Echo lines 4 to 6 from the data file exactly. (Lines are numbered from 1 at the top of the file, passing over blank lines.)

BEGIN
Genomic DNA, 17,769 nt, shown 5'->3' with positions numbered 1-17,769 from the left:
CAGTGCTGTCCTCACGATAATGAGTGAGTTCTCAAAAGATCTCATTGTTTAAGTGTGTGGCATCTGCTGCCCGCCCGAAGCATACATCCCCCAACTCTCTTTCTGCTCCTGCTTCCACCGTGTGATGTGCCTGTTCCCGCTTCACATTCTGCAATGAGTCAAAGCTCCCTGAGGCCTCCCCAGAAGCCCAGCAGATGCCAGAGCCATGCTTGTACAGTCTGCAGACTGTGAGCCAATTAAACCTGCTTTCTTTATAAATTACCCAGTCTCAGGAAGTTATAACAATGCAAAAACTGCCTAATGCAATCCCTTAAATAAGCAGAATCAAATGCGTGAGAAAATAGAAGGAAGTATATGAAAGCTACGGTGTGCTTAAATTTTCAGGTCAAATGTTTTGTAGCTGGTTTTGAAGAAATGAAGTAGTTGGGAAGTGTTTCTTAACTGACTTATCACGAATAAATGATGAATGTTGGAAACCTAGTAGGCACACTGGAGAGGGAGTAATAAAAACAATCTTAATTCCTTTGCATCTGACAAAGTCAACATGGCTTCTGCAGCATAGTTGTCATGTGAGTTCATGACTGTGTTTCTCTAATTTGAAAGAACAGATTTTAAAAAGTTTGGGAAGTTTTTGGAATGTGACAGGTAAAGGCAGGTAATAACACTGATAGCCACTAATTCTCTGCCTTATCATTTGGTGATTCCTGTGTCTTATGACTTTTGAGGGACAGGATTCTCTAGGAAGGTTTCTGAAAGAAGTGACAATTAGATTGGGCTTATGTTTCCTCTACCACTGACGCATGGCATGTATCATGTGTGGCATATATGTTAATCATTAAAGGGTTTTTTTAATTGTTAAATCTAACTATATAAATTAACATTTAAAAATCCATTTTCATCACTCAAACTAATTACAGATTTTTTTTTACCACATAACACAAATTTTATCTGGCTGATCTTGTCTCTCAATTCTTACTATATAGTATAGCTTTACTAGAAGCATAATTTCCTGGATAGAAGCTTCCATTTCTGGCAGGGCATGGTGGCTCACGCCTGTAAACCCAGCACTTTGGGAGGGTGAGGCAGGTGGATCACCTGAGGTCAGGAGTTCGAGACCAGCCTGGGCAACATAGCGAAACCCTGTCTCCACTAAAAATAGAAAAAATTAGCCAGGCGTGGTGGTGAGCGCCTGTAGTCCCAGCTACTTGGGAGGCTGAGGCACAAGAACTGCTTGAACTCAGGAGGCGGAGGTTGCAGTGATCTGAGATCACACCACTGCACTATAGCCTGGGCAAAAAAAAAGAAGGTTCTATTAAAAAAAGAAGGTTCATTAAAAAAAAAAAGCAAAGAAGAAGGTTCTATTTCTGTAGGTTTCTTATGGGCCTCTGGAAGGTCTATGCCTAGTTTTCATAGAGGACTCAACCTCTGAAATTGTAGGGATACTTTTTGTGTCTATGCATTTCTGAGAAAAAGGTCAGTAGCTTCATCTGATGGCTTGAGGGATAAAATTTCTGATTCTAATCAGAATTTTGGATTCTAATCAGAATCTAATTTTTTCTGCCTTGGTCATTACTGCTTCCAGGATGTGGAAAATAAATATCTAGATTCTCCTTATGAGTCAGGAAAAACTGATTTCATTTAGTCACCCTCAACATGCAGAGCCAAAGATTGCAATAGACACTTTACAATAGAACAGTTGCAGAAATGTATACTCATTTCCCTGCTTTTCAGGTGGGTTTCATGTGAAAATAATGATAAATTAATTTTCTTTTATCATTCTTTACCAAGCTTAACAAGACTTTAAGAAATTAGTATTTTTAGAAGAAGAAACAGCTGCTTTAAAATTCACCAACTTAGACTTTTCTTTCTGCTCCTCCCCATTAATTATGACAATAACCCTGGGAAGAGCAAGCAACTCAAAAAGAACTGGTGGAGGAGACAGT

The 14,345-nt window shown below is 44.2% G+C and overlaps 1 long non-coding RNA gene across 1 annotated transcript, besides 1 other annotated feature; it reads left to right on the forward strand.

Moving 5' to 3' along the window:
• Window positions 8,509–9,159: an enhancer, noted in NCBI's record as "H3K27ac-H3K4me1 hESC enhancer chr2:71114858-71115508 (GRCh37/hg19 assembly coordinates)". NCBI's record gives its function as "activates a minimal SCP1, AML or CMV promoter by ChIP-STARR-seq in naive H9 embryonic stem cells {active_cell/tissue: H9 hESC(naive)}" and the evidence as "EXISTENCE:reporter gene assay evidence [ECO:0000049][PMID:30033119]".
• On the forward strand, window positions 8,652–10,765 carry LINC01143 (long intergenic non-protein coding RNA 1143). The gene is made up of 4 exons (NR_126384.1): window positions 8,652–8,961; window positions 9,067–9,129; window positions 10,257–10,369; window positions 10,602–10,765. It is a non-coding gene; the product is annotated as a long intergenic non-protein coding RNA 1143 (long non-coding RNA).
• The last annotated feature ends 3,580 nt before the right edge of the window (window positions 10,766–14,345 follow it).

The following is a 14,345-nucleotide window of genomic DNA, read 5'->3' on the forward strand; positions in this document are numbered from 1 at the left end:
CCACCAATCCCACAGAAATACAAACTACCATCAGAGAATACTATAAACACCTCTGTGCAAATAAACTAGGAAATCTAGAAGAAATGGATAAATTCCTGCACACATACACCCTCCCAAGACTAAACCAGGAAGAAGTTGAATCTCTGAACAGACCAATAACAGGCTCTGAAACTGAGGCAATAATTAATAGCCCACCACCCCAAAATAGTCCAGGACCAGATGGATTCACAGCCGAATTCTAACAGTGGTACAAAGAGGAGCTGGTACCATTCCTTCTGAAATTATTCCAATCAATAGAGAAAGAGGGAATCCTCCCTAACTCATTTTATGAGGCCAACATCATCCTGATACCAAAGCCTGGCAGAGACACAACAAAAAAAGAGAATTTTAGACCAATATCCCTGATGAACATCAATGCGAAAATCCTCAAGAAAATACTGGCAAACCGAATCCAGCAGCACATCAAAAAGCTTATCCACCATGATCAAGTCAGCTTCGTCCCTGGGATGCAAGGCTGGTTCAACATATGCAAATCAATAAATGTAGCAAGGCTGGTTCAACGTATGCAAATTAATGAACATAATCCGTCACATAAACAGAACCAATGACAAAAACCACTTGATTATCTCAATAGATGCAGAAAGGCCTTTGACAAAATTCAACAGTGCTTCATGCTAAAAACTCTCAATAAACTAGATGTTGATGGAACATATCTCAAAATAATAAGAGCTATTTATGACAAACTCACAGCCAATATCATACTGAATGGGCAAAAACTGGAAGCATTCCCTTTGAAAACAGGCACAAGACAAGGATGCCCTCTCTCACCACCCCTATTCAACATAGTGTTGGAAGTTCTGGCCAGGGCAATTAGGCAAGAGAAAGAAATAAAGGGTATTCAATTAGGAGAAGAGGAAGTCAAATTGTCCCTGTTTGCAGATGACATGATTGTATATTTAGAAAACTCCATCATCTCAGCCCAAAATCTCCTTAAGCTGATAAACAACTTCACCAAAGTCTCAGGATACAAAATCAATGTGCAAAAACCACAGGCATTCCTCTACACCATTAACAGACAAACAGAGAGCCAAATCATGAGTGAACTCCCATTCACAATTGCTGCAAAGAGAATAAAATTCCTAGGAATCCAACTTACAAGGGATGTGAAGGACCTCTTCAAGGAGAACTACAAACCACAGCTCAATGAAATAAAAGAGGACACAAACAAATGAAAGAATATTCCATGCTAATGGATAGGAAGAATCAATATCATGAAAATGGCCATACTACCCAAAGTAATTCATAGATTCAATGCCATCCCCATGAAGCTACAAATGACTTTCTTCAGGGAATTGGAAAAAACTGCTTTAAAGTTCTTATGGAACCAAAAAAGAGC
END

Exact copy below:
Moving 5' to 3' along the window:
• Window positions 8,509–9,159: an enhancer, noted in NCBI's record as "H3K27ac-H3K4me1 hESC enhancer chr2:71114858-71115508 (GRCh37/hg19 assembly coordinates)". NCBI's record gives its function as "activates a minimal SCP1, AML or CMV promoter by ChIP-STARR-seq in naive H9 embryonic stem cells {active_cell/tissue: H9 hESC(naive)}" and the evidence as "EXISTENCE:reporter gene assay evidence [ECO:0000049][PMID:30033119]".
• On the forward strand, window positions 8,652–10,765 carry LINC01143 (long intergenic non-protein coding RNA 1143). The gene is made up of 4 exons (NR_126384.1): window positions 8,652–8,961; window positions 9,067–9,129; window positions 10,257–10,369; window positions 10,602–10,765. It is a non-coding gene; the product is annotated as a long intergenic non-protein coding RNA 1143 (long non-coding RNA).